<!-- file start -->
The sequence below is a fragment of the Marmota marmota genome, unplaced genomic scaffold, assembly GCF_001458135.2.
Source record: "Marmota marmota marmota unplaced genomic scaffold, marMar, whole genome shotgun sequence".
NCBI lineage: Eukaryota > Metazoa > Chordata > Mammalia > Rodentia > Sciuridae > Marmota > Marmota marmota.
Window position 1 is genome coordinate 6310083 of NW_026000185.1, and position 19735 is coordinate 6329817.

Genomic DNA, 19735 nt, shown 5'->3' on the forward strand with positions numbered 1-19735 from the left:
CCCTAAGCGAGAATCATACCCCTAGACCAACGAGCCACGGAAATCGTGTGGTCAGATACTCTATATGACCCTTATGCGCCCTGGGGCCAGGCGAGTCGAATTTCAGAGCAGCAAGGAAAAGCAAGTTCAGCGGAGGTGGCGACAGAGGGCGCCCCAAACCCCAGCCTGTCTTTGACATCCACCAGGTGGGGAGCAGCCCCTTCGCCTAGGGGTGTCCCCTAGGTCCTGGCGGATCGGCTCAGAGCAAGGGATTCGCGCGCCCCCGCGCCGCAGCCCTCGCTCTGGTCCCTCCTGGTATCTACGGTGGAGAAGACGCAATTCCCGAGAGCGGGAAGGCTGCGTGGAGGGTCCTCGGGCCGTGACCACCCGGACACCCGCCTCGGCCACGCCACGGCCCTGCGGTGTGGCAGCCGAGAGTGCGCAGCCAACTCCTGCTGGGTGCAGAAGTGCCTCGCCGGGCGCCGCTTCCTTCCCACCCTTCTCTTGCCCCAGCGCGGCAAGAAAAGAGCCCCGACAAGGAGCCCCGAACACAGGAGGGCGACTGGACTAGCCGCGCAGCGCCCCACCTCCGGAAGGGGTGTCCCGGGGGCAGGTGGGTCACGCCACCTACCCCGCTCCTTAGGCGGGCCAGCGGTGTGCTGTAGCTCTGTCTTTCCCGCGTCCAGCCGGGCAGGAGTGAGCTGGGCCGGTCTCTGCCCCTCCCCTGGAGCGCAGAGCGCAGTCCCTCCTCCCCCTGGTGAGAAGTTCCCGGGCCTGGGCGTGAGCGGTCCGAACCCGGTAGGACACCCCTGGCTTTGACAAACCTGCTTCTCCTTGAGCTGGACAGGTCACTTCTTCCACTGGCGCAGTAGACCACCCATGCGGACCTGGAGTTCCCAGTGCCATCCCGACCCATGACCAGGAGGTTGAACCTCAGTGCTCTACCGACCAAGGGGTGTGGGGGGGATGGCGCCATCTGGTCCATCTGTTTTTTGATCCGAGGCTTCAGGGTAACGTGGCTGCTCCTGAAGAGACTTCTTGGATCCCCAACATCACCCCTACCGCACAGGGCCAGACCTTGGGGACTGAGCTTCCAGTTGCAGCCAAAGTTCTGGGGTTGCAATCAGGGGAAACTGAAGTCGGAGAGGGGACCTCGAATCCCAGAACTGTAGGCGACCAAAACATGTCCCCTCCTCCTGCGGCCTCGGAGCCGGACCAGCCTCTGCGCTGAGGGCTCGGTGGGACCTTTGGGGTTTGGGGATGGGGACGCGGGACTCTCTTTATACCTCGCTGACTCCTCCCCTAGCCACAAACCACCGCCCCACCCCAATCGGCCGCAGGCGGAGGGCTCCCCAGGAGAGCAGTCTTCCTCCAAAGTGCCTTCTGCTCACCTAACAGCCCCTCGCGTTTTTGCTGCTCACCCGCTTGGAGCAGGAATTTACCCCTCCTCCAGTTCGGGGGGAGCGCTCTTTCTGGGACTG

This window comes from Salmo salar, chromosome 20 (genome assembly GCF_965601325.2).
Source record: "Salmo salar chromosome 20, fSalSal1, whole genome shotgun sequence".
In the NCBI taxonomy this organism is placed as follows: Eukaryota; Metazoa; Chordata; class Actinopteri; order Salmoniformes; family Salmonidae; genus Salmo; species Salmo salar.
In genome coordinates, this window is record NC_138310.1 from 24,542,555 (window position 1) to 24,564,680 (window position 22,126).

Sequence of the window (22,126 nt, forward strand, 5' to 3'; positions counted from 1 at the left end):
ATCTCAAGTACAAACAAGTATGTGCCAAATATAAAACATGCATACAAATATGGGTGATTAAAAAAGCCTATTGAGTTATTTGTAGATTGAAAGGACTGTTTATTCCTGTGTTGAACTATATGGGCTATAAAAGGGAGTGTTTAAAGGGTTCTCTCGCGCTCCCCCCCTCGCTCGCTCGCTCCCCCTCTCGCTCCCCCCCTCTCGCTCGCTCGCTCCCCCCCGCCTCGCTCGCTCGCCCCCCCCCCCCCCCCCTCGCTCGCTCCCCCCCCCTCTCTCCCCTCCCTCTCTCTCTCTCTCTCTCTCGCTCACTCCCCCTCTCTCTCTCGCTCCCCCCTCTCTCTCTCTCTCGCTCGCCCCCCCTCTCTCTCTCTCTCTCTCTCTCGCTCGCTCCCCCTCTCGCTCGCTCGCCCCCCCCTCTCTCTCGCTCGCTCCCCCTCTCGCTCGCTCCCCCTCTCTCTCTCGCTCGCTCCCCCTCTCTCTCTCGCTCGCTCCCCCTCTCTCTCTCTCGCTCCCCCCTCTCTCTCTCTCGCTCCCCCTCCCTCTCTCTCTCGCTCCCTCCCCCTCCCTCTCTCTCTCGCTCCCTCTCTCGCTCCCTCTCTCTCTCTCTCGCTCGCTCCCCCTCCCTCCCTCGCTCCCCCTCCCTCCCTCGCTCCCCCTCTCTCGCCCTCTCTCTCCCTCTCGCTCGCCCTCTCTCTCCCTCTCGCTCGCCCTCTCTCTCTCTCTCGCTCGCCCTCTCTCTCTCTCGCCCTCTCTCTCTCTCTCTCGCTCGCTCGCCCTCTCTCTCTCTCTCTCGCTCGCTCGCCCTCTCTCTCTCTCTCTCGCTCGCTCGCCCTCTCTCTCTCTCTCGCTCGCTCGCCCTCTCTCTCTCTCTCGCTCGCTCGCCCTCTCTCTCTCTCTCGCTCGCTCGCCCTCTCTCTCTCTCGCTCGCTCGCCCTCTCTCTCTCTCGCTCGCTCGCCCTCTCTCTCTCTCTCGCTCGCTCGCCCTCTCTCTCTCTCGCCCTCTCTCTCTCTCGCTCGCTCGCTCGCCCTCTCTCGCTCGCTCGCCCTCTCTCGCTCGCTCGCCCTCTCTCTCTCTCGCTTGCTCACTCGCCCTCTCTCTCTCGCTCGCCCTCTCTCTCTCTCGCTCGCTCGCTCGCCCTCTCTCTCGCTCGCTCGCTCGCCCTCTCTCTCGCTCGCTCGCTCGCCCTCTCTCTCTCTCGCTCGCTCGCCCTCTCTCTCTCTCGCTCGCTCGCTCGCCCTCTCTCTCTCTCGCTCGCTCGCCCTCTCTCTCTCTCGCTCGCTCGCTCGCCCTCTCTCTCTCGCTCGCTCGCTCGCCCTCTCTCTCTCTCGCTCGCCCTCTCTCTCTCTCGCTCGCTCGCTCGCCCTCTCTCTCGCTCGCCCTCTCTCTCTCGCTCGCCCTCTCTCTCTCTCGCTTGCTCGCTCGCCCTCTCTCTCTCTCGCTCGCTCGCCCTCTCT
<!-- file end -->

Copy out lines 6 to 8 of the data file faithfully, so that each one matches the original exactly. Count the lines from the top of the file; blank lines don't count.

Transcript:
CCCTAAGCGAGAATCATACCCCTAGACCAACGAGCCACGGAAATCGTGTGGTCAGATACTCTATATGACCCTTATGCGCCCTGGGGCCAGGCGAGTCGAATTTCAGAGCAGCAAGGAAAAGCAAGTTCAGCGGAGGTGGCGACAGAGGGCGCCCCAAACCCCAGCCTGTCTTTGACATCCACCAGGTGGGGAGCAGCCCCTTCGCCTAGGGGTGTCCCCTAGGTCCTGGCGGATCGGCTCAGAGCAAGGGATTCGCGCGCCCCCGCGCCGCAGCCCTCGCTCTGGTCCCTCCTGGTATCTACGGTGGAGAAGACGCAATTCCCGAGAGCGGGAAGGCTGCGTGGAGGGTCCTCGGGCCGTGACCACCCGGACACCCGCCTCGGCCACGCCACGGCCCTGCGGTGTGGCAGCCGAGAGTGCGCAGCCAACTCCTGCTGGGTGCAGAAGTGCCTCGCCGGGCGCCGCTTCCTTCCCACCCTTCTCTTGCCCCAGCGCGGCAAGAAAAGAGCCCCGACAAGGAGCCCCGAACACAGGAGGGCGACTGGACTAGCCGCGCAGCGCCCCACCTCCGGAAGGGGTGTCCCGGGGGCAGGTGGGTCACGCCACCTACCCCGCTCCTTAGGCGGGCCAGCGGTGTGCTGTAGCTCTGTCTTTCCCGCGTCCAGCCGGGCAGGAGTGAGCTGGGCCGGTCTCTGCCCCTCCCCTGGAGCGCAGAGCGCAGTCCCTCCTCCCCCTGGTGAGAAGTTCCCGGGCCTGGGCGTGAGCGGTCCGAACCCGGTAGGACACCCCTGGCTTTGACAAACCTGCTTCTCCTTGAGCTGGACAGGTCACTTCTTCCACTGGCGCAGTAGACCACCCATGCGGACCTGGAGTTCCCAGTGCCATCCCGACCCATGACCAGGAGGTTGAACCTCAGTGCTCTACCGACCAAGGGGTGTGGGGGGGATGGCGCCATCTGGTCCATCTGTTTTTTGATCCGAGGCTTCAGGGTAACGTGGCTGCTCCTGAAGAGACTTCTTGGATCCCCAACATCACCCCTACCGCACAGGGCCAGACCTTGGGGACTGAGCTTCCAGTTGCAGCCAAAGTTCTGGGGTTGCAATCAGGGGAAACTGAAGTCGGAGAGGGGACCTCGAATCCCAGAACTGTAGGCGACCAAAACATGTCCCCTCCTCCTGCGGCCTCGGAGCCGGACCAGCCTCTGCGCTGAGGGCTCGGTGGGACCTTTGGGGTTTGGGGATGGGGACGCGGGACTCTCTTTATACCTCGCTGACTCCTCCCCTAGCCACAAACCACCGCCCCACCCCAATCGGCCGCAGGCGGAGGGCTCCCCAGGAGAGCAGTCTTCCTCCAAAGTGCCTTCTGCTCACCTAACAGCCCCTCGCGTTTTTGCTGCTCACCCGCTTGGAGCAGGAATTTACCCCTCCTCCAGTTCGGGGGGAGCGCTCTTTCTGGGACTG

This window comes from Salmo salar, chromosome 20 (genome assembly GCF_965601325.2).
Source record: "Salmo salar chromosome 20, fSalSal1, whole genome shotgun sequence".